# Tag Archives: Galileo Galilei

## SR #4: Two Rules

It’s Friday, and I’m sure you’re thinking about the weekend, so today will be just a review and some more details about the speed of light.

And speaking of light, today is the Vernal Equinox. For the next six months (for those of us in the northern hemisphere), our days will be longer than our nights. No doubt the combination of spring, the Equinox, and the weekend, have you wondering what you’re doing at your computer reading about Special Relativity.

So I’ll try to be very brief…

## SR #3: Relative Velocity

Throwing like a girl!

I’ve introduced the idea of an inertial frame of reference. This is when we, and objects in our frame, are either standing still or moving with constant (straight-line) motion. In this situation, we can’t tell if we’re really moving or standing still relative to some other frame of reference. In fact, the question is meaningless.

I’ve also introduced the idea that objects moving within our frame — moving (or standing still) along with us, but also moving from our perspective — move differently from the perspective of other frames. Specifically, the speed appears different.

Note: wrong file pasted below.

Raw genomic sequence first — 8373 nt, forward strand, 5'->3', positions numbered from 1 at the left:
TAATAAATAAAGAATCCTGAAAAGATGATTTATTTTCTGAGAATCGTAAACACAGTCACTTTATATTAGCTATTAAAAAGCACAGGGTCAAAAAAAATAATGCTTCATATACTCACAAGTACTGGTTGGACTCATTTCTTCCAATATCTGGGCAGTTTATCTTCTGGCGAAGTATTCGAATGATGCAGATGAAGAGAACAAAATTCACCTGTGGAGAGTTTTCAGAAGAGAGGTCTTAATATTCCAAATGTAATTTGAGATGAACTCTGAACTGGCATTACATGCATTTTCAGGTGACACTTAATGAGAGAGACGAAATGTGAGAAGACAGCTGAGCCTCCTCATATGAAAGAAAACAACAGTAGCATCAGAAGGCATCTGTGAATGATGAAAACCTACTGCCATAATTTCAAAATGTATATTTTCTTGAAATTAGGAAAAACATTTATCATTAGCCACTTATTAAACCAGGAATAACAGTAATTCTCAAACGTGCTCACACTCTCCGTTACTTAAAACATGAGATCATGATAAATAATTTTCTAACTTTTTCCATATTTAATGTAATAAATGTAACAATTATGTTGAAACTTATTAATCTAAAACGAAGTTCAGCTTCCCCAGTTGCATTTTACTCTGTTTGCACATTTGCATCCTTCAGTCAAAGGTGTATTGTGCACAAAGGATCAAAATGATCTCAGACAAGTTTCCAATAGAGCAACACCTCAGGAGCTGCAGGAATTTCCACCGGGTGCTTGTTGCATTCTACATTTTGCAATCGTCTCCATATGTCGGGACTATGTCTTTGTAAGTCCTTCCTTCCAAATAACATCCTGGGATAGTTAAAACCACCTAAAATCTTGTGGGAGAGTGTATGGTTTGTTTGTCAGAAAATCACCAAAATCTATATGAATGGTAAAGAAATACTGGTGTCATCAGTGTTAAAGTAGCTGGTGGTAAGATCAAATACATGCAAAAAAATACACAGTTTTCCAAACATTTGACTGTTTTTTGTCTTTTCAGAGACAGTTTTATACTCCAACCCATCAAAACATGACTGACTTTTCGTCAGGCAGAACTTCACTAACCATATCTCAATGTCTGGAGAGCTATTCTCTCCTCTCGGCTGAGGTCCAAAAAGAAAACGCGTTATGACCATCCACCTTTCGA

Now I’ll dig deeper into that and introduce a crucial exception.

## SR #2: Relative Motion

In the last two posts I’ve explained how Special Relativity is about relative motion between two frames of reference, and that the motion involved is constant, straight line motion that allows us to view either frame as the “moving” one or the “standing still” one.

Today I’m going to dig a little bit deeper into the idea of relative motion and what that involves for actions within a constantly moving frame of reference versus what observers in a different frame perceive. In other words: trains, planes, and automobiles.

(Warning: this gets a little math-y, but you can ignore those bits.)

## Science is Easy!

No doubt those who regard quantum physics or Einstein’s relativity or even just trigonometry as an impenetrable thicket of unknowable terms and ideas have a hard time believing science could be easy. The lingo alone seems to create an exclusive “members only” club.

The trick is: easy (or difficult) compared to what? Many scientists now disdain philosophy (apparently forgetting what we now call science was once called natural philosophy). They point to the advances of science in the last 500 (or whatever) years and then say that philosophy hasn’t been nearly as successful in 2000 years.

But that’s because science is easy. It’s philosophy that’s hard!